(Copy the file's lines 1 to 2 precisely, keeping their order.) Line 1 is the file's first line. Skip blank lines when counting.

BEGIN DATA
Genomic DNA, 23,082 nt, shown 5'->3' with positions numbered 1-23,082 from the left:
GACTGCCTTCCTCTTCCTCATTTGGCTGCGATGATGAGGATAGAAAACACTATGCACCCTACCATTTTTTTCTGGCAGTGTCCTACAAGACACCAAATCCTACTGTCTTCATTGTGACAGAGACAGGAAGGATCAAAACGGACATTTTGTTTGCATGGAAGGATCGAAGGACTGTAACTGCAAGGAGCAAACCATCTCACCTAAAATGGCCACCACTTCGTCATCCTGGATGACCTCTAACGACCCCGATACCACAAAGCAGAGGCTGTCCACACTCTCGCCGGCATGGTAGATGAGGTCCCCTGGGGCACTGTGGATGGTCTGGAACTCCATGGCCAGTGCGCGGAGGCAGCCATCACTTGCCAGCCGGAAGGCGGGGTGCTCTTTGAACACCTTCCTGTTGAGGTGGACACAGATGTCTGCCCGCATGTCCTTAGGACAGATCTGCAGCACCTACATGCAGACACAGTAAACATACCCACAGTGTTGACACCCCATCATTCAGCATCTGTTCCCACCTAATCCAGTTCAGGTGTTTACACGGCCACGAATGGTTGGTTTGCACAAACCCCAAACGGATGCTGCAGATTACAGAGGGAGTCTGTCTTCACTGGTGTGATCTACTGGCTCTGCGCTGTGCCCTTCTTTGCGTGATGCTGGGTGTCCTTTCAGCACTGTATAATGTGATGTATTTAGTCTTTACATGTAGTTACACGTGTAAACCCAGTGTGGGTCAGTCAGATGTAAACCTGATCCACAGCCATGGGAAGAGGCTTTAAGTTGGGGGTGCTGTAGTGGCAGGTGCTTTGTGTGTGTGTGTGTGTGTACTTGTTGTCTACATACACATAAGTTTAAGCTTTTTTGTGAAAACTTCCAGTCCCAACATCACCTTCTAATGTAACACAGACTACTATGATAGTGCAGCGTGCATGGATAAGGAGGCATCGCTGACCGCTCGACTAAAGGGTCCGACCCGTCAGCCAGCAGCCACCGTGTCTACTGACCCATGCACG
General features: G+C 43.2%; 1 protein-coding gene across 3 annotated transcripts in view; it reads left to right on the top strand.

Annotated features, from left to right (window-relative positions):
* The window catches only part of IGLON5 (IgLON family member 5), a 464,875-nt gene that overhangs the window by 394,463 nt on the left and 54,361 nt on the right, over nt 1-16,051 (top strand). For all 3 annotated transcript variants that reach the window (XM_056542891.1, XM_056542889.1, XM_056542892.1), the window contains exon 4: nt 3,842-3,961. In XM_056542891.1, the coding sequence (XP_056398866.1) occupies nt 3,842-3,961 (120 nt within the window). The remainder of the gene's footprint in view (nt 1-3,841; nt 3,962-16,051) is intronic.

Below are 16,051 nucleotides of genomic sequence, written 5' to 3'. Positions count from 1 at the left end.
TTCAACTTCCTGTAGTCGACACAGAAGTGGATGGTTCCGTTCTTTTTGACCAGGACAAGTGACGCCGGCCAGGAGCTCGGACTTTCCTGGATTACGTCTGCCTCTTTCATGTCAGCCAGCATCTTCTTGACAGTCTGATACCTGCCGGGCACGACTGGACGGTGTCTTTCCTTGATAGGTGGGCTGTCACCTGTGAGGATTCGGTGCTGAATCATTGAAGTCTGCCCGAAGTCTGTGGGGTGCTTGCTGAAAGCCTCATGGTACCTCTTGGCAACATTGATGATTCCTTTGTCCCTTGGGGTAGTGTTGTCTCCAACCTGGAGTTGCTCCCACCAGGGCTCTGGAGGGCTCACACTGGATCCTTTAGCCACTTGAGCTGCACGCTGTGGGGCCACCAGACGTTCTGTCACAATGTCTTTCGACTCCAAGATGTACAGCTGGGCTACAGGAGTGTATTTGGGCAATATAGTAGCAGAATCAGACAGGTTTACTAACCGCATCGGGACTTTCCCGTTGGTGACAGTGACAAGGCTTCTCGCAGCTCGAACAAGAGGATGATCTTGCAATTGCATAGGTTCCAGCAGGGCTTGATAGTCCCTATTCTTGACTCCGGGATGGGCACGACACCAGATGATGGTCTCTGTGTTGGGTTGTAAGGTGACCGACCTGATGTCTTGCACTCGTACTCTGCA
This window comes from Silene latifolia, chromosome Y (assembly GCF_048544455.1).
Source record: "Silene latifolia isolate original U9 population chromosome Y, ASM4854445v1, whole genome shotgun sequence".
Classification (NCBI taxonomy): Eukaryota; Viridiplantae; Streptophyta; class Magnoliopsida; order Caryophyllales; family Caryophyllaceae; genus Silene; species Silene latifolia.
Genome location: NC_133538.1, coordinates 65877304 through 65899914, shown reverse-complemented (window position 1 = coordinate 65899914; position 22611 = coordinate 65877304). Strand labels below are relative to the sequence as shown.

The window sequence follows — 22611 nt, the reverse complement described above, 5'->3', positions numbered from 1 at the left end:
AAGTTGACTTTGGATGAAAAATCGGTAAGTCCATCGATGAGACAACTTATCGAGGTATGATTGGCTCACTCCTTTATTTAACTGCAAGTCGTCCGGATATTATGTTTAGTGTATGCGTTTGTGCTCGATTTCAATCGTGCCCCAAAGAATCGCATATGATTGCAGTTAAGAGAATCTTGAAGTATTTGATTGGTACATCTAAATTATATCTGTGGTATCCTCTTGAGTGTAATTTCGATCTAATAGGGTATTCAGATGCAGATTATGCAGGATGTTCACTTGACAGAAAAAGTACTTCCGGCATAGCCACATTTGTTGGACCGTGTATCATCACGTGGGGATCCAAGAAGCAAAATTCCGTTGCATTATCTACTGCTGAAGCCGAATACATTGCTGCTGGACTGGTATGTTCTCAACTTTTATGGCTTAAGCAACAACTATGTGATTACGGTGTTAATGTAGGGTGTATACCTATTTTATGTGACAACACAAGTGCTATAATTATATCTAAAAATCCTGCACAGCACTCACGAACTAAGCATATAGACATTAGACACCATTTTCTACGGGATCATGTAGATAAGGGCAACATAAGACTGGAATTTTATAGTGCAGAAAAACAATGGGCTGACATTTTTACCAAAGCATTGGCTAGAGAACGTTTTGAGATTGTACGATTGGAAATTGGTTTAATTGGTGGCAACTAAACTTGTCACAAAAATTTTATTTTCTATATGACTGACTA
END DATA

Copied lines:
Genomic DNA, 23,082 nt, shown 5'->3' with positions numbered 1-23,082 from the left:
GACTGCCTTCCTCTTCCTCATTTGGCTGCGATGATGAGGATAGAAAACACTATGCACCCTACCATTTTTTTCTGGCAGTGTCCTACAAGACACCAAATCCTACTGTCTTCATTGTGACAGAGACAGGAAGGATCAAAACGGACATTTTGTTTGCATGGAAGGATCGAAGGACTGTAACTGCAAGGAGCAAACCATCTCACCTAAAATGGCCACCACTTCGTCATCCTGGATGACCTCTAACGACCCCGATACCACAAAGCAGAGGCTGTCCACACTCTCGCCGGCATGGTAGATGAGGTCCCCTGGGGCACTGTGGATGGTCTGGAACTCCATGGCCAGTGCGCGGAGGCAGCCATCACTTGCCAGCCGGAAGGCGGGGTGCTCTTTGAACACCTTCCTGTTGAGGTGGACACAGATGTCTGCCCGCATGTCCTTAGGACAGATCTGCAGCACCTACATGCAGACACAGTAAACATACCCACAGTGTTGACACCCCATCATTCAGCATCTGTTCCCACCTAATCCAGTTCAGGTGTTTACACGGCCACGAATGGTTGGTTTGCACAAACCCCAAACGGATGCTGCAGATTACAGAGGGAGTCTGTCTTCACTGGTGTGATCTACTGGCTCTGCGCTGTGCCCTTCTTTGCGTGATGCTGGGTGTCCTTTCAGCACTGTATAATGTGATGTATTTAGTCTTTACATGTAGTTACACGTGTAAACCCAGTGTGGGTCAGTCAGATGTAAACCTGATCCACAGCCATGGGAAGAGGCTTTAAGTTGGGGGTGCTGTAGTGGCAGGTGCTTTGTGTGTGTGTGTGTGTGTACTTGTTGTCTACATACACATAAGTTTAAGCTTTTTTGTGAAAACTTCCAGTCCCAACATCACCTTCTAATGTAACACAGACTACTATGATAGTGCAGCGTGCATGGATAAGGAGGCATCGCTGACCGCTCGACTAAAGGGTCCGACCCGTCAGCCAGCAGCCACCGTGTCTACTGACCCATGCACG